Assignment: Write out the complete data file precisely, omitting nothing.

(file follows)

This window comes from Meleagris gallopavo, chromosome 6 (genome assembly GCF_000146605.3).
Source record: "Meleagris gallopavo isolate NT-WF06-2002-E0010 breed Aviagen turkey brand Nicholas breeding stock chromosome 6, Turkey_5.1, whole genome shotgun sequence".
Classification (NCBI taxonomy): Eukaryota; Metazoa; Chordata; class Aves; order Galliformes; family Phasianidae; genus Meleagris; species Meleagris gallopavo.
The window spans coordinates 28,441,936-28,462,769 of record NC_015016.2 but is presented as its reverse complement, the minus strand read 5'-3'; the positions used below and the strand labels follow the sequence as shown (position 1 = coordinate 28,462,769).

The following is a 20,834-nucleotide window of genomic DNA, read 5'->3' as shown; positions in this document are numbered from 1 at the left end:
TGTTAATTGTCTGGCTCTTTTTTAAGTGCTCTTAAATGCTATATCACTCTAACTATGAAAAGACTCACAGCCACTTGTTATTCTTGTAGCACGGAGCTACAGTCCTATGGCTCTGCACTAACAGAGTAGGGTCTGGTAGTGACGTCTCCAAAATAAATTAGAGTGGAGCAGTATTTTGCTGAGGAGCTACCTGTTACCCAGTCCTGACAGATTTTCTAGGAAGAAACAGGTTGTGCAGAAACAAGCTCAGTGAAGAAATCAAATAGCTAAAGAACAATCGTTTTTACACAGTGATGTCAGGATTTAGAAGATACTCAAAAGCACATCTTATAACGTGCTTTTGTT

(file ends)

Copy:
This window comes from Meleagris gallopavo, chromosome 6 (genome assembly GCF_000146605.3).
Source record: "Meleagris gallopavo isolate NT-WF06-2002-E0010 breed Aviagen turkey brand Nicholas breeding stock chromosome 6, Turkey_5.1, whole genome shotgun sequence".
Classification (NCBI taxonomy): Eukaryota; Metazoa; Chordata; class Aves; order Galliformes; family Phasianidae; genus Meleagris; species Meleagris gallopavo.
The window spans coordinates 28,441,936-28,462,769 of record NC_015016.2 but is presented as its reverse complement, the minus strand read 5'-3'; the positions used below and the strand labels follow the sequence as shown (position 1 = coordinate 28,462,769).

The following is a 20,834-nucleotide window of genomic DNA, read 5'->3' as shown; positions in this document are numbered from 1 at the left end:
TGTTAATTGTCTGGCTCTTTTTTAAGTGCTCTTAAATGCTATATCACTCTAACTATGAAAAGACTCACAGCCACTTGTTATTCTTGTAGCACGGAGCTACAGTCCTATGGCTCTGCACTAACAGAGTAGGGTCTGGTAGTGACGTCTCCAAAATAAATTAGAGTGGAGCAGTATTTTGCTGAGGAGCTACCTGTTACCCAGTCCTGACAGATTTTCTAGGAAGAAACAGGTTGTGCAGAAACAAGCTCAGTGAAGAAATCAAATAGCTAAAGAACAATCGTTTTTACACAGTGATGTCAGGATTTAGAAGATACTCAAAAGCACATCTTATAACGTGCTTTTGTT